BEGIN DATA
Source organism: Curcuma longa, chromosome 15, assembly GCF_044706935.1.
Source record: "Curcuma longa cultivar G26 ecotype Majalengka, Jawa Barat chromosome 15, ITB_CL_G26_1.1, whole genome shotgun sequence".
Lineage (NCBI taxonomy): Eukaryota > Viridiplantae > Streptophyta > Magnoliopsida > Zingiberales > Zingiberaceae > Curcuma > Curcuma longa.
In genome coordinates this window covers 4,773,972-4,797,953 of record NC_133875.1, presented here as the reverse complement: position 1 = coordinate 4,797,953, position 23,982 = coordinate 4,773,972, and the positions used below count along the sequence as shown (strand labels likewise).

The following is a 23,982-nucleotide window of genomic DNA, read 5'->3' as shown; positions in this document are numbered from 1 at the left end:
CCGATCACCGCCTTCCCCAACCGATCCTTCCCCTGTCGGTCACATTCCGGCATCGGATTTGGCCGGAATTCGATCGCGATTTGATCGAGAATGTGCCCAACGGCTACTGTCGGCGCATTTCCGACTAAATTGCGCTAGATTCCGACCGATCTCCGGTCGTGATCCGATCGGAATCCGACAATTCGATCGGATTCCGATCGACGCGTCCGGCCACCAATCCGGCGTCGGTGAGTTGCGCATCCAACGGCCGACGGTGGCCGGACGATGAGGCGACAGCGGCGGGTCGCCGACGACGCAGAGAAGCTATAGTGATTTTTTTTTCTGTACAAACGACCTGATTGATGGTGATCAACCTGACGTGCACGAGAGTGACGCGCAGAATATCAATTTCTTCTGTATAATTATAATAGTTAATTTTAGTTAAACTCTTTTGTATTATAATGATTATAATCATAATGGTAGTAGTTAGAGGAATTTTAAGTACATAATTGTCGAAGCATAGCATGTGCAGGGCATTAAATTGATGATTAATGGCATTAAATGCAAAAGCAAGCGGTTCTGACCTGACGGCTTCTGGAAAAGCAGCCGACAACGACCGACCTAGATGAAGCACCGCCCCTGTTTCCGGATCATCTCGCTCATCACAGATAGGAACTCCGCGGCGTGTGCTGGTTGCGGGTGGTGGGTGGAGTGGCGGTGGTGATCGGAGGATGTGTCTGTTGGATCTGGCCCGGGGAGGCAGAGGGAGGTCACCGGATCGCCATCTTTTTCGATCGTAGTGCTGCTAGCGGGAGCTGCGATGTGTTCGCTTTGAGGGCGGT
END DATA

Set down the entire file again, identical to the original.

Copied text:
Source organism: Curcuma longa, chromosome 15, assembly GCF_044706935.1.
Source record: "Curcuma longa cultivar G26 ecotype Majalengka, Jawa Barat chromosome 15, ITB_CL_G26_1.1, whole genome shotgun sequence".
Lineage (NCBI taxonomy): Eukaryota > Viridiplantae > Streptophyta > Magnoliopsida > Zingiberales > Zingiberaceae > Curcuma > Curcuma longa.
In genome coordinates this window covers 4,773,972-4,797,953 of record NC_133875.1, presented here as the reverse complement: position 1 = coordinate 4,797,953, position 23,982 = coordinate 4,773,972, and the positions used below count along the sequence as shown (strand labels likewise).

The following is a 23,982-nucleotide window of genomic DNA, read 5'->3' as shown; positions in this document are numbered from 1 at the left end:
CCGATCACCGCCTTCCCCAACCGATCCTTCCCCTGTCGGTCACATTCCGGCATCGGATTTGGCCGGAATTCGATCGCGATTTGATCGAGAATGTGCCCAACGGCTACTGTCGGCGCATTTCCGACTAAATTGCGCTAGATTCCGACCGATCTCCGGTCGTGATCCGATCGGAATCCGACAATTCGATCGGATTCCGATCGACGCGTCCGGCCACCAATCCGGCGTCGGTGAGTTGCGCATCCAACGGCCGACGGTGGCCGGACGATGAGGCGACAGCGGCGGGTCGCCGACGACGCAGAGAAGCTATAGTGATTTTTTTTTCTGTACAAACGACCTGATTGATGGTGATCAACCTGACGTGCACGAGAGTGACGCGCAGAATATCAATTTCTTCTGTATAATTATAATAGTTAATTTTAGTTAAACTCTTTTGTATTATAATGATTATAATCATAATGGTAGTAGTTAGAGGAATTTTAAGTACATAATTGTCGAAGCATAGCATGTGCAGGGCATTAAATTGATGATTAATGGCATTAAATGCAAAAGCAAGCGGTTCTGACCTGACGGCTTCTGGAAAAGCAGCCGACAACGACCGACCTAGATGAAGCACCGCCCCTGTTTCCGGATCATCTCGCTCATCACAGATAGGAACTCCGCGGCGTGTGCTGGTTGCGGGTGGTGGGTGGAGTGGCGGTGGTGATCGGAGGATGTGTCTGTTGGATCTGGCCCGGGGAGGCAGAGGGAGGTCACCGGATCGCCATCTTTTTCGATCGTAGTGCTGCTAGCGGGAGCTGCGATGTGTTCGCTTTGAGGGCGGT